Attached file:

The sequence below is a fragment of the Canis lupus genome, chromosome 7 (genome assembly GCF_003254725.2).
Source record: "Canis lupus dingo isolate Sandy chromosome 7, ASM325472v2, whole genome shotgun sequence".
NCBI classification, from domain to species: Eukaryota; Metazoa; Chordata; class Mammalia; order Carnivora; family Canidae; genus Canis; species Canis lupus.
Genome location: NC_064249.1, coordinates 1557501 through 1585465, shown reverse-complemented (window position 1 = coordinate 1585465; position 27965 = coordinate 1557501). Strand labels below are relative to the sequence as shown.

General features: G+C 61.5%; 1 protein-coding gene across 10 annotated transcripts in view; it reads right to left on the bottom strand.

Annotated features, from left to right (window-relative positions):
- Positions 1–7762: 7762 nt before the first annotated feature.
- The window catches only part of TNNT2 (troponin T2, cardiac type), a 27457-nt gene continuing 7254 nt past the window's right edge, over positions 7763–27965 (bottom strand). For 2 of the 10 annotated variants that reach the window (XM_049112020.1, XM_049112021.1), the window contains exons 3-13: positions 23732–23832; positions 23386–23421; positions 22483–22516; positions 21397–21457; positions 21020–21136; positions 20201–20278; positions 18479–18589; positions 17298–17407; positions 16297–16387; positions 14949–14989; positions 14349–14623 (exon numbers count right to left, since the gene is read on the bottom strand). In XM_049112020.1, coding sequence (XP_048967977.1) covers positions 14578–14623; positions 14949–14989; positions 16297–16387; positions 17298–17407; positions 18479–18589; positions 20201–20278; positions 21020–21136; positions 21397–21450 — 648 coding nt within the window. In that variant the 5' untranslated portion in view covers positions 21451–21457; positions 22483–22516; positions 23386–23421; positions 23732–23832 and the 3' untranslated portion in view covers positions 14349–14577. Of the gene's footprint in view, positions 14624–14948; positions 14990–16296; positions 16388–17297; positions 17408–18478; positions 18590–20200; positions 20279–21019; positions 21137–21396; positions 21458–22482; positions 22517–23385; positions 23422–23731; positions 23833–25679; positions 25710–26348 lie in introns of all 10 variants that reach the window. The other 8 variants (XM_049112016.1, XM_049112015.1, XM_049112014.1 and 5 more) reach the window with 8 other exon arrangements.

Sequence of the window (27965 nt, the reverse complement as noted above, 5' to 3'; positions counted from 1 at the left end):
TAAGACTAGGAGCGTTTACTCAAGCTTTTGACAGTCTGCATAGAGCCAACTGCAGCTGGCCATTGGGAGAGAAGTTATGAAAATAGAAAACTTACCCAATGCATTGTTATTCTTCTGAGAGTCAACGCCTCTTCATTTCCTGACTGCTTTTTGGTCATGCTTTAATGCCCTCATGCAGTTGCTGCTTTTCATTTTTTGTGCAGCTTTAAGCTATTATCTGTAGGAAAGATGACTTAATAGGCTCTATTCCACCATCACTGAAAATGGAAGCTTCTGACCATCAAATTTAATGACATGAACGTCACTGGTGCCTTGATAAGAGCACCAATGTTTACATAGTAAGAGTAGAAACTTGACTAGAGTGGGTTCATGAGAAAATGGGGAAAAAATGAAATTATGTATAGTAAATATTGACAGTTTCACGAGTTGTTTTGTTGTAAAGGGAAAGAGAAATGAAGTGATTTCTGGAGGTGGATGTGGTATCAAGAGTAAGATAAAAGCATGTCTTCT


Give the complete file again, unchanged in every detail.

The sequence below is a fragment of the Canis lupus genome, chromosome 7 (genome assembly GCF_003254725.2).
Source record: "Canis lupus dingo isolate Sandy chromosome 7, ASM325472v2, whole genome shotgun sequence".
NCBI classification, from domain to species: Eukaryota; Metazoa; Chordata; class Mammalia; order Carnivora; family Canidae; genus Canis; species Canis lupus.
Genome location: NC_064249.1, coordinates 1557501 through 1585465, shown reverse-complemented (window position 1 = coordinate 1585465; position 27965 = coordinate 1557501). Strand labels below are relative to the sequence as shown.

General features: G+C 61.5%; 1 protein-coding gene across 10 annotated transcripts in view; it reads right to left on the bottom strand.

Annotated features, from left to right (window-relative positions):
- Positions 1–7762: 7762 nt before the first annotated feature.
- The window catches only part of TNNT2 (troponin T2, cardiac type), a 27457-nt gene continuing 7254 nt past the window's right edge, over positions 7763–27965 (bottom strand). For 2 of the 10 annotated variants that reach the window (XM_049112020.1, XM_049112021.1), the window contains exons 3-13: positions 23732–23832; positions 23386–23421; positions 22483–22516; positions 21397–21457; positions 21020–21136; positions 20201–20278; positions 18479–18589; positions 17298–17407; positions 16297–16387; positions 14949–14989; positions 14349–14623 (exon numbers count right to left, since the gene is read on the bottom strand). In XM_049112020.1, coding sequence (XP_048967977.1) covers positions 14578–14623; positions 14949–14989; positions 16297–16387; positions 17298–17407; positions 18479–18589; positions 20201–20278; positions 21020–21136; positions 21397–21450 — 648 coding nt within the window. In that variant the 5' untranslated portion in view covers positions 21451–21457; positions 22483–22516; positions 23386–23421; positions 23732–23832 and the 3' untranslated portion in view covers positions 14349–14577. Of the gene's footprint in view, positions 14624–14948; positions 14990–16296; positions 16388–17297; positions 17408–18478; positions 18590–20200; positions 20279–21019; positions 21137–21396; positions 21458–22482; positions 22517–23385; positions 23422–23731; positions 23833–25679; positions 25710–26348 lie in introns of all 10 variants that reach the window. The other 8 variants (XM_049112016.1, XM_049112015.1, XM_049112014.1 and 5 more) reach the window with 8 other exon arrangements.

Sequence of the window (27965 nt, the reverse complement as noted above, 5' to 3'; positions counted from 1 at the left end):
TAAGACTAGGAGCGTTTACTCAAGCTTTTGACAGTCTGCATAGAGCCAACTGCAGCTGGCCATTGGGAGAGAAGTTATGAAAATAGAAAACTTACCCAATGCATTGTTATTCTTCTGAGAGTCAACGCCTCTTCATTTCCTGACTGCTTTTTGGTCATGCTTTAATGCCCTCATGCAGTTGCTGCTTTTCATTTTTTGTGCAGCTTTAAGCTATTATCTGTAGGAAAGATGACTTAATAGGCTCTATTCCACCATCACTGAAAATGGAAGCTTCTGACCATCAAATTTAATGACATGAACGTCACTGGTGCCTTGATAAGAGCACCAATGTTTACATAGTAAGAGTAGAAACTTGACTAGAGTGGGTTCATGAGAAAATGGGGAAAAAATGAAATTATGTATAGTAAATATTGACAGTTTCACGAGTTGTTTTGTTGTAAAGGGAAAGAGAAATGAAGTGATTTCTGGAGGTGGATGTGGTATCAAGAGTAAGATAAAAGCATGTCTTCT